The Stansted & Fairseat Society
The current society was reformed in 2019 as a History Society. The following information has been provided by members of the original Stansted & Fairseat Society to provide a brief history of its origins.
A group of people founded the Stansted and Fairseat Society in 1971 with the aim of stopping the deterioration of the countryside in general, and the special character of the parish in particular. Stansted and Fairseat lie in the Green Belt and the presumption had long been (as it still is) that only development connected with agriculture would be allowed here. During the previous two or three years, however, it had become apparent that Ministers of both the major parties were prepared to overrule their Inspectors and give the go-ahead for large scale housing developments nearby. New Ash Green had been built on a beautiful tract of country to the northwest; Vigo Village threatened to eat up all of the woods along the ridge of the Downs; motorways were being planned on the south and the east. Inside the parish, copses and hedges were being grubbed up and Hall Wood had been razed to the ground. Other parishes were forming societies. We hoped that if we followed their example we would be able to resist further outrages more effectively.
One thing we set out to do was to involve as many local people as possible in everything the Society did. The subscription was set at 25p and 5p for children, so that everyone could afford to join (and almost all our activities are open to non-members in any event). Numbers have been around 150 for some years now which also gives us a firm base for activities – there were over sixty people at last year’s cheese and wine party and over sixty turned out for the walk on New Year’s Day, 1992.
We never imagined, of course, that the Society would be able to save the environment on its own. Small groups like ours can never hope to influence the major decisions like the Channel Tunnel and the High Speed Link or the new industrial estate at West Malling, except through the larger organizations to which we are affiliated. We have had some successes on local issues. One of the first was to get the proposed position of the gasometer-style water tower on top of Windmill Hill – which, incidentally, was made necessary by New Ash Green – slightly altered so that it could be more effectively screened.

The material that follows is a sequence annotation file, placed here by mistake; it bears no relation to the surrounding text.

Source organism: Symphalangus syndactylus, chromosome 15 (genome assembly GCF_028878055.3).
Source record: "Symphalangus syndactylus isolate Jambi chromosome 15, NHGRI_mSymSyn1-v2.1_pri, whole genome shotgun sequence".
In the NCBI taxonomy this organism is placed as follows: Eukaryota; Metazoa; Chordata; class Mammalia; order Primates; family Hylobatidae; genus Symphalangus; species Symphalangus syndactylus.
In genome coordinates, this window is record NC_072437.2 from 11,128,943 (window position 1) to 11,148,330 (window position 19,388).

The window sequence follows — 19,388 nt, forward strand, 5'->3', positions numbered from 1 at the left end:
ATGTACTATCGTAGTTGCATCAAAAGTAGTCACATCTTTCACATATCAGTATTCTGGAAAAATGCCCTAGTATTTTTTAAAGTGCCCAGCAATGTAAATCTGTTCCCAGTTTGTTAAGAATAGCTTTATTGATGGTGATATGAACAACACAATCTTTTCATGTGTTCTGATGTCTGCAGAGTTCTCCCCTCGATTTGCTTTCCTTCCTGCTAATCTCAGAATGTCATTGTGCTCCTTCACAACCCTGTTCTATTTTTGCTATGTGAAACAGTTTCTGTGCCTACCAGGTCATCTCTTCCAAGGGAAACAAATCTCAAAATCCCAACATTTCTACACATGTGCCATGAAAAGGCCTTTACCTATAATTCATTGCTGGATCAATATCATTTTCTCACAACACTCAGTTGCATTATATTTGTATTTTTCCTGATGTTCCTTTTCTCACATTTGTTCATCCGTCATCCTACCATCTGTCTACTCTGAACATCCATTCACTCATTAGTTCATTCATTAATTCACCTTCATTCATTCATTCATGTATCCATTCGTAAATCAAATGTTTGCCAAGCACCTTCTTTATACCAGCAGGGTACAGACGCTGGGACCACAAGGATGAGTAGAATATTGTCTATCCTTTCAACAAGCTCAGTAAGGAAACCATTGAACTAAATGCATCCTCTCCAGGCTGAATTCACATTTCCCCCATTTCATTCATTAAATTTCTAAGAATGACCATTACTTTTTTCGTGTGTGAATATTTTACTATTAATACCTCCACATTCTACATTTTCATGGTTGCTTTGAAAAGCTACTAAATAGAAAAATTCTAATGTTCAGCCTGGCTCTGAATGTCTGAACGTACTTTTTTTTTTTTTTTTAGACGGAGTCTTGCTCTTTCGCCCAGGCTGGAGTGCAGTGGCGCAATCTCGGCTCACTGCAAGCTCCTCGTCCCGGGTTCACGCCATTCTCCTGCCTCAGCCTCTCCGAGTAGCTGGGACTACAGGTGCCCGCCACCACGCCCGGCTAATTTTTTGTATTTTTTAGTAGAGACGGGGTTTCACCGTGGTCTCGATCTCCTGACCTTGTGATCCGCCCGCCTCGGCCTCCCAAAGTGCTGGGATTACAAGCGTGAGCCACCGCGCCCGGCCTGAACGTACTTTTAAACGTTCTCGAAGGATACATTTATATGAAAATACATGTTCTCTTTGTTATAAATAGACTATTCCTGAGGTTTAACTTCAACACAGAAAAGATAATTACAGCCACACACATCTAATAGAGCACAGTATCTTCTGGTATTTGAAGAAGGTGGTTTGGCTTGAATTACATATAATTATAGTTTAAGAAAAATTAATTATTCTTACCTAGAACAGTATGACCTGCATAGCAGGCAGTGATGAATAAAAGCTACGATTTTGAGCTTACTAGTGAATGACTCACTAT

The Society took a leading part in persuading the Minister to refuse permission for the developers to extend Vigo Village across Waterlow Road into what is now the Country Park and on to the crest of the Downs, where it would have been visible for miles. We helped to weight the balance against the Exedown route for the M20. We also helped prevent the re-routing of the A227 when the M20 was built: the proposal was to take the road slant-wise across the face of the downs along the line of Hognor Lane (the single track road which ends at the roundabout at the bottom of Wrotham Hill), and on to Borough Green by a bridge over the motorway, leaving the present road as a residential “close” or cul de sac.
More recently, in alliance with our County, District and Parish councillors, we have held off the proposal to turn the beautiful valley beside Wise’s Lane into a dump for contractors’ spoil (and who knows what else). There may be more battles to fight over that, but the worst dangers seem to have been averted. Of course we have had reverses and we have probably made mistakes. We spent a lot of energy and time, for instance, trying to persuade the Post Office and the electricity companies to put their wires underground and replace their rusty metal poles; they have only begun to do it now that the poles have reached the end of their useful lives.
We have done some practical things ourselves to improve the environment. All the footpaths in the parish were efficiently way marked in the seventies and many stiles have been replaced. We took part in a national campaign to rescue village ponds, and spent many happy hours in the mud at Hatham Green and in Hall Wood.